Posted by Elke Naber on 23rd Apr 2020

14 Main specifications of Binoculars

Are you looking for a new pair of binoculars but you don't understand all the specification terms? We understand that very well, because they are very difficult and sometimes need a little more explanation. Especially if you want to make the right choice. That is why we give you an explanation of the 14 most important specifications of binoculars.

CONTENT

  1. Magnification factor
  2. Front lens diameter
  3. Twilight factor
  4. The exit pupil
  5. The light intensity
  6. Twilight or light?
  7. Eye distance
  8. Dioptric correction
  9. Field of view
  10. Depth of field
  11. Type of glass
  12. Coating
  13. Type of Prism
  14. Nitrogen filled

1. Magnification Factor

Each Homey’s binoculars has two numbers in its description, for example 8x42. The first number is the magnification factor, so 8 in this case. This means that when an object is 80 meters away, you see it 10 meters away through your binoculars.

It may be attractive to use the largest magnification factor as possible but this is not the best choice. This because the vibrations in your hand are also magnified. When these movements become too large, your brain can no longer correct this.

In addition, with a too large magnification factor you can’t focus on things that are close to you. Your focus point is much further away. Take this into account when choosing your binoculars, plus that especially the binoculars with a larger magnification factor are usually the more expensive ones.

The magnification factor also has a direct link with the exit pupil (4), the twilight value (3) and the relative brightness (5).

2. Front lens diameter

The second number in the description of 8x42 is the number which indicates the diameter of the front lens. The larger this number, the more light is received by the field glasses. If you want to use your binoculars in dark conditions, make sure your diameter is large for a lighter image. Binoculars with a large diameter are often a lot bigger themselves.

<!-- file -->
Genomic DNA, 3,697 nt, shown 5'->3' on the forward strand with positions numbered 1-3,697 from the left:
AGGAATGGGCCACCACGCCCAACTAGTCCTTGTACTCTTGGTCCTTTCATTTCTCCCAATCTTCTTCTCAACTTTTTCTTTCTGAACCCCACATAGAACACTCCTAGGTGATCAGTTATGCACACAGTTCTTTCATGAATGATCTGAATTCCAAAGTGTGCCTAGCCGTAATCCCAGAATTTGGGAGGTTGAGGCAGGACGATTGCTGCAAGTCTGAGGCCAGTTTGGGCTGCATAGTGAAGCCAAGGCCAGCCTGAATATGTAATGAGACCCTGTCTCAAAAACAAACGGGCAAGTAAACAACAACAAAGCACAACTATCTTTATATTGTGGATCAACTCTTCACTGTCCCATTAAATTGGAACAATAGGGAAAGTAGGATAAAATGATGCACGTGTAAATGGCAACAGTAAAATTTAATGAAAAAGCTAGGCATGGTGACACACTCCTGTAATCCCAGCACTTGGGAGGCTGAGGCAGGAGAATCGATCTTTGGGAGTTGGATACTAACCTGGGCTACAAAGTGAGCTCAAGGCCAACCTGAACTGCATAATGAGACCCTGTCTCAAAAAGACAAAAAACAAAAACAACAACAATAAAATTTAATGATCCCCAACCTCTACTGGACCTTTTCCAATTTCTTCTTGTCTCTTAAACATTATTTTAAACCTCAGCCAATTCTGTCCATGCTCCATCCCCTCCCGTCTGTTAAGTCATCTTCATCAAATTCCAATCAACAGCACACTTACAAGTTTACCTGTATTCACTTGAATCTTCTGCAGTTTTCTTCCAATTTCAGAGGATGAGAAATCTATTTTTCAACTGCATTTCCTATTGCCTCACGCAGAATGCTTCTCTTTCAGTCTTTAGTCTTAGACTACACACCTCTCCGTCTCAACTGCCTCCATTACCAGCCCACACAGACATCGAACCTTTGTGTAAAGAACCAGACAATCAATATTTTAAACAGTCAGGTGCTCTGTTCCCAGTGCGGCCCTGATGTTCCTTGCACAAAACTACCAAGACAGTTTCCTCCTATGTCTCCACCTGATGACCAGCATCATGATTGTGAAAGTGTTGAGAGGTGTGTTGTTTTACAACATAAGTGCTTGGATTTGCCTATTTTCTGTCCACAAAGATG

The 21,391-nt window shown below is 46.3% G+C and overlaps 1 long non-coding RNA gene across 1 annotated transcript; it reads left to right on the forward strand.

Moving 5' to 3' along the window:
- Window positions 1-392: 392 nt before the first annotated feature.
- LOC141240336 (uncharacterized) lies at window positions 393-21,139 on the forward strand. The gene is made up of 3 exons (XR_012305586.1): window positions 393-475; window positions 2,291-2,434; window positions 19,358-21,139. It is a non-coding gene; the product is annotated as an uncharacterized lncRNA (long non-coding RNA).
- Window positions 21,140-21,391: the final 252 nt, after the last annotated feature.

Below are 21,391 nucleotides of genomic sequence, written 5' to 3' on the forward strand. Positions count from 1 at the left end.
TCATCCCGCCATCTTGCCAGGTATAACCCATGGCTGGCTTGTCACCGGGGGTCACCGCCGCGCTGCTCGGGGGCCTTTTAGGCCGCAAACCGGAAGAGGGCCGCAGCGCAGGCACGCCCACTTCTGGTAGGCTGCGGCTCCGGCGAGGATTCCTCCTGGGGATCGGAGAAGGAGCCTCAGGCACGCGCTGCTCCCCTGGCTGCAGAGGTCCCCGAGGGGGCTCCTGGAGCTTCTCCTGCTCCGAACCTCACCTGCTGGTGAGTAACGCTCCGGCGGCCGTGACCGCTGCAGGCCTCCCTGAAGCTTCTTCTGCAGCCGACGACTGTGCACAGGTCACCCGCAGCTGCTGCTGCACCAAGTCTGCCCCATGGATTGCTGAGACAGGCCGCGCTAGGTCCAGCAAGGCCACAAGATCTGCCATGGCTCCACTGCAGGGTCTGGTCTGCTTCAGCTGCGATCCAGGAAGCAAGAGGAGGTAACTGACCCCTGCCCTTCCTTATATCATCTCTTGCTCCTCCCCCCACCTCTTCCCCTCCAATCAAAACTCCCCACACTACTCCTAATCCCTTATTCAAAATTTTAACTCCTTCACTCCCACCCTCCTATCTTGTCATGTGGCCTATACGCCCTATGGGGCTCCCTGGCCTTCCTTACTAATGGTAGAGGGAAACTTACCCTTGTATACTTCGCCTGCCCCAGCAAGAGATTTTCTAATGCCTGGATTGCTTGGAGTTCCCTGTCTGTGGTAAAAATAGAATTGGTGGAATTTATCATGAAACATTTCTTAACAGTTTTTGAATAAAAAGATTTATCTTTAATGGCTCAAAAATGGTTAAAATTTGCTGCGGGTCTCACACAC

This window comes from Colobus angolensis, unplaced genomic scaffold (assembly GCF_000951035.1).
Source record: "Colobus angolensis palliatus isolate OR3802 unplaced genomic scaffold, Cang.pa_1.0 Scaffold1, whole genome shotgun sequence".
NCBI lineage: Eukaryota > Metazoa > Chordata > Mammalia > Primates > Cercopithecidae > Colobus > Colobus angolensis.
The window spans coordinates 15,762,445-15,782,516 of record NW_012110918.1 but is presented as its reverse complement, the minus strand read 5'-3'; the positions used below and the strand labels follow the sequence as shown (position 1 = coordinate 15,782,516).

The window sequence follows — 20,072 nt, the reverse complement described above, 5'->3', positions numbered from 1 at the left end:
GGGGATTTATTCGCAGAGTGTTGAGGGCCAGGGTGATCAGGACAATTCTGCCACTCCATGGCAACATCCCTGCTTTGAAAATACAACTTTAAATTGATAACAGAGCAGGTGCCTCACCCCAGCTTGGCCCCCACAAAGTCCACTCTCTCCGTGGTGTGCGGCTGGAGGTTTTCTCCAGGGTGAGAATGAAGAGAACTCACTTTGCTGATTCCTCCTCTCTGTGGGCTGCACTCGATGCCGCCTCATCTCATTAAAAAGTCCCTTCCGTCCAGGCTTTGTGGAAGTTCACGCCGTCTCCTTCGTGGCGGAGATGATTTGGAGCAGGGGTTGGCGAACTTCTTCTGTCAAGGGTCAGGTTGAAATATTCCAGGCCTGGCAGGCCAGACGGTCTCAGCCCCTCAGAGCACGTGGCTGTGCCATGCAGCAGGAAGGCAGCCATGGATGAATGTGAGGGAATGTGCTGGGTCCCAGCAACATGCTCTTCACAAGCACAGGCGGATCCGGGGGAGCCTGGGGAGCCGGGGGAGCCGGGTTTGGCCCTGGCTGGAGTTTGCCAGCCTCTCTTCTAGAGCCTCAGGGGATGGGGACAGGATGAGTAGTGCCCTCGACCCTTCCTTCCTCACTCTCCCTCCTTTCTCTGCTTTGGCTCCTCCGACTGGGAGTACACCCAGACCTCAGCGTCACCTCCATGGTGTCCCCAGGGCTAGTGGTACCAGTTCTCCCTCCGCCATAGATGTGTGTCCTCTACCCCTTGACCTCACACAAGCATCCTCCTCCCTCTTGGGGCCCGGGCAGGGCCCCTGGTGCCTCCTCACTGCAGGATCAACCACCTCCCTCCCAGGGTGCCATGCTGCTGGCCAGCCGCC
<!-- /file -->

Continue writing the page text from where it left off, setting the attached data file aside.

The magnification factor (1) and the diameter of the front lens (2) are used to calculate the twilight number (3), the exit pupil (4) and the brightness (5) of the binoculars.

3. Twilight factor

The twilight value is a number that indicates how many details you see in dim lighting conditions. The rule for this is, the higher the twilight factor, the more details you see in twilight (reduced lighting conditions). Field glasses with a twilight number under 15 are suitable for daytime use, binoculars above 15 are often used for lesser lighting conditions.

The twilight factor is calculated as follows:

root (magnification factor x objective diameter)

4. The exit pupil

Also important is the diameter of the exit pupil. This indicates the size of the light beam leaving the binoculars. It must be larger than your own pupil, if it is smaller than the pupil of your eye, it is more difficult to get a good picture. The exit pupil can be determined by dividing the diameter of the objective lens by the magnification factor. With an 8x42 binoculars, the exit pupil is therefore 42/8 = 5.25 mm.

The less light, the more you will suffer from a small exit pupil. This is because your pupils enlarge in low light. The pupil size varies from 2 to 7 mm, so you know that an exit pupil larger than 7mm makes no sense.

Calculation of the exit pupil:

Lens diameter / magnification factor

5. The light intensity

In addition to the exit pupil, the brightness is also determined by the light intensity. This is very simple to compare, the higher this number, the better the quality of the binoculars. Under 15, the binoculars are suited for daytime. Field glasses with a high light intensity (7x50, 8x56, 9x63) are also known as night viewers.

Calculation of the light intensity :

The square of the exit pupil

6. Twilight or light?

When you look at the different calculations, the following conclusion is useful: The diameter of the front lens has a positive relationship with the twilight factor and the light intensity. This means that as the diameter of the front lens increases, both the twilight figure and the light intensity improve.

This is different for the magnification factor. A higher magnification gives a higher twilight value but a lower light intensity.

It really depends on where you will use the binoculars. For example, in Europe you have a lot of twilight time, so the twilight value of your binoculars must be higher. But when you go to the tropics, you need binoculars with a higher light intensity or brightness.